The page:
Helping One Another
I’ve been thinking a lot lately about how students can and do help each other in different school settings. Today I witnessed several different acts of kindness within my classroom that reinforced to me that my students really do watch out for one another!
Early in the morning, we joined the other fourth grade class for a game of kickball as we continue Spring Training for the Big Game at the end of the month. I’ll admit it: I don’t have a lot of particularly athletic students in my class this year. There are a few who are involved in different sports, most of them soccer, although there are a few who do basketball, baseball, football, or dance. It is very easy for these more athletic students to make fun of those who are not as skilled, but I didn’t see it once among these fourth graders! Instead, they started cheering for each other, regardless of the team they were on, encouraging one another, and helping them learn how to kick, catch, and run.
Later on we were doing math, learning about decimals. Many of the students picked up the basic concepts right away and wanted to do independent practice, but a few needed help. Some didn’t want to ask, though, afraid of how it would look to their peers. Right away, though, I saw several students reach out to their classmates and offer to help. They talked through the problems together to complete their tasks. If they were both stuck, they would ask me for help but then figure it out on their own before I even had to say anything!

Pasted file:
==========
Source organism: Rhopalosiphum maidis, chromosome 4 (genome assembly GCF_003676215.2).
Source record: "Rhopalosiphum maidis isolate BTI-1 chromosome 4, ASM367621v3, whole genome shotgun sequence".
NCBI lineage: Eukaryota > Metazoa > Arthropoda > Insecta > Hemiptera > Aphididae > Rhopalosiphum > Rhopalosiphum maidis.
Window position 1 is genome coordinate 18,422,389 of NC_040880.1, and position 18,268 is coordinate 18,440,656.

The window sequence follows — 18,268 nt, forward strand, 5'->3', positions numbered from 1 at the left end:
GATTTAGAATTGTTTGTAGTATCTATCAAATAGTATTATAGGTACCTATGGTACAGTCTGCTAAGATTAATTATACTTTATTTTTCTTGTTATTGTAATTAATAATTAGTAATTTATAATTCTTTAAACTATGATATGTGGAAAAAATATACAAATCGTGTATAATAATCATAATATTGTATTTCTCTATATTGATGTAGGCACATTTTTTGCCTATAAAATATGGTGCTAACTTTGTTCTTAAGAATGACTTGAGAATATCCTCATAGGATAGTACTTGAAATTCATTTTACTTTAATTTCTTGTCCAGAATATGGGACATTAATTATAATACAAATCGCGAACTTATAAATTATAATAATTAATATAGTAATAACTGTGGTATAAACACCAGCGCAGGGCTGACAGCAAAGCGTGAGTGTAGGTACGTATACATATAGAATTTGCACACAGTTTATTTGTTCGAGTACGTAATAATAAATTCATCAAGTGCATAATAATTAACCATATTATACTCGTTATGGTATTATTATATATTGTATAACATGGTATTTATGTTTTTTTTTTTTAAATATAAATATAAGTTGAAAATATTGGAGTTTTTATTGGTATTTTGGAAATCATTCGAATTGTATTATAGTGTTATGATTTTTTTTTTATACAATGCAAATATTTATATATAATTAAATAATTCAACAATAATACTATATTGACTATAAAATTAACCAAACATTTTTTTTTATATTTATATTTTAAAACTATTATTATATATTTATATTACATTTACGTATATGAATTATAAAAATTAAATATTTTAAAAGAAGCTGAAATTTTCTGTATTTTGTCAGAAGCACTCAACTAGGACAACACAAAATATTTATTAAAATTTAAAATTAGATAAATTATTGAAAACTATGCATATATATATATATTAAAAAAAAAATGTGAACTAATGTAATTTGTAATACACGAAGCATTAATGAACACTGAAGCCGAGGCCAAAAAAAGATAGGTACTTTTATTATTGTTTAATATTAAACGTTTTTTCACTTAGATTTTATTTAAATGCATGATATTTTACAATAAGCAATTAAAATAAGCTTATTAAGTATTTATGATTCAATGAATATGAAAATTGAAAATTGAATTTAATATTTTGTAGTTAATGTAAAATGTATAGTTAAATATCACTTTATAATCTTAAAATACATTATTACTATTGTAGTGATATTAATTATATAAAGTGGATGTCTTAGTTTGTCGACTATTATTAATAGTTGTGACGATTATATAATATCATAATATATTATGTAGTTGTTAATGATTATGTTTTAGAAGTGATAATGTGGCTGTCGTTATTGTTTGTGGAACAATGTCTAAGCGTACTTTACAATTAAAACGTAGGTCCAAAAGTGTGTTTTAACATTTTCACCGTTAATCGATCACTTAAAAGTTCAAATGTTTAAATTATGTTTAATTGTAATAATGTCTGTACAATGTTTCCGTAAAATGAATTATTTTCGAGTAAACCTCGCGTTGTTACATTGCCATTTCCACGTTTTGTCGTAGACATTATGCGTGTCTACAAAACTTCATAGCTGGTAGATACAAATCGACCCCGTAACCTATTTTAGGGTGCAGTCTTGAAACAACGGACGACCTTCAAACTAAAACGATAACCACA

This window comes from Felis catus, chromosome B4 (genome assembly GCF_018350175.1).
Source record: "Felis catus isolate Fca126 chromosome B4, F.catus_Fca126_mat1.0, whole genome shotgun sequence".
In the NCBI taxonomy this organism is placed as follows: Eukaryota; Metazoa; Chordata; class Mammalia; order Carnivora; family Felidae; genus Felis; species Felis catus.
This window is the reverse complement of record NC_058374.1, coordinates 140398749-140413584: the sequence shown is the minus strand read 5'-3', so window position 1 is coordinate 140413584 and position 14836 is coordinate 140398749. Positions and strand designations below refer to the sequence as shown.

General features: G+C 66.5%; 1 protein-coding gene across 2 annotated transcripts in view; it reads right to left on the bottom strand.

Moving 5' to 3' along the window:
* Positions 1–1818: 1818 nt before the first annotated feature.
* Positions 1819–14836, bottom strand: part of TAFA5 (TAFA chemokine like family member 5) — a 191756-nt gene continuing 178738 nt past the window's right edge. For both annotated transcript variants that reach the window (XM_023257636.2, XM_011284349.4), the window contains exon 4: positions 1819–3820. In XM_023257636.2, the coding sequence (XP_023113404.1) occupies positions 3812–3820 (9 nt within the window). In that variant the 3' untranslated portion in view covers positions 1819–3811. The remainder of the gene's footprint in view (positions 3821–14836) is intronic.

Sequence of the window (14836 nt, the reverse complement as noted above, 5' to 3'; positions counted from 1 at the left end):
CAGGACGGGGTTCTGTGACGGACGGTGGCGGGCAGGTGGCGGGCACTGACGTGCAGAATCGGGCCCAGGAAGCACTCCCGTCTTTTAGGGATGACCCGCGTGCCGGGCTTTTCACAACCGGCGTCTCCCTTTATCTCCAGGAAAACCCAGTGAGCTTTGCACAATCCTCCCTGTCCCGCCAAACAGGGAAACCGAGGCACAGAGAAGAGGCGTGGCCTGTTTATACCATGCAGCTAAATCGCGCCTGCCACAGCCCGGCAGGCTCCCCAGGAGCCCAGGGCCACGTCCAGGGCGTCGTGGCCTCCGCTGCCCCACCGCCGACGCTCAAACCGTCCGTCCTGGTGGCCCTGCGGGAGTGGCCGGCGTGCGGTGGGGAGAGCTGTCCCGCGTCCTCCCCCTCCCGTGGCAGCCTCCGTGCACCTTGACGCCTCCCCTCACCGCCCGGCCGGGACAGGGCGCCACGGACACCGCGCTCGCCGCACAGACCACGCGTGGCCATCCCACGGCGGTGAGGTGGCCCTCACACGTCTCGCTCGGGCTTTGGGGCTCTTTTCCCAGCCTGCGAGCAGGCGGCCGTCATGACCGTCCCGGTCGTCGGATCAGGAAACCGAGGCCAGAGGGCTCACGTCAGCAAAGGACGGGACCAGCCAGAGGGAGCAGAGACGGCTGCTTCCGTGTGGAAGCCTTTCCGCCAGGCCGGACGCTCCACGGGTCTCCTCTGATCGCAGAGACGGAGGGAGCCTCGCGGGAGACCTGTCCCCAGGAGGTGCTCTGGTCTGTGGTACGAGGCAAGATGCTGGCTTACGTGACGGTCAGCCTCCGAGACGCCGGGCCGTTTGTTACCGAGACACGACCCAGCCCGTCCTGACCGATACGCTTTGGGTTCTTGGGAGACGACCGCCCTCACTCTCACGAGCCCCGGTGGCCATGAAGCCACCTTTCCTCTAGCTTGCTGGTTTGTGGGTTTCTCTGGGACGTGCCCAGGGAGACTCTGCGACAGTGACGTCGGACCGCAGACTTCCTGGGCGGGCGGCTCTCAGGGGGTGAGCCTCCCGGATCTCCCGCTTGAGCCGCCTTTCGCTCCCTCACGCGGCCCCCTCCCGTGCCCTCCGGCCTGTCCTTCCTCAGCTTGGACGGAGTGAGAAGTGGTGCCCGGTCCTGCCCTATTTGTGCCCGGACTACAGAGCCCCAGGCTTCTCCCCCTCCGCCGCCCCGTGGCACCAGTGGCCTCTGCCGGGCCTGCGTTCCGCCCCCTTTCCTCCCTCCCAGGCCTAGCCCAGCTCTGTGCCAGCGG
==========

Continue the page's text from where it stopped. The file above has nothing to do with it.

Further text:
Then, right before lunch, one of the student’s math binders popped open, spilling the pages all over. Instead of laughing or leaving him to clean up by himself, several students immediately started gathering up pages, checking that they were in order, and helping him put them all back into the binder. Of course, there comes a point when there are too many people trying to help, but this didn’t happen, either! Instead, those who were not helping with the paper mess were staying out of the way, helping to clean up other parts of the room or just clearing up their own work spaces.
On their own, none of these small acts of kindness may seem like much, but combined, they tell me that my students are growing so much! At the start of the year, we used our social-emotional learning lessons to talk about issues like empathy, compassion, working together, asking for help, respecting others, and solving problems. Now that we are swiftly approaching the end of the year, I can tell that the lessons have stuck with them!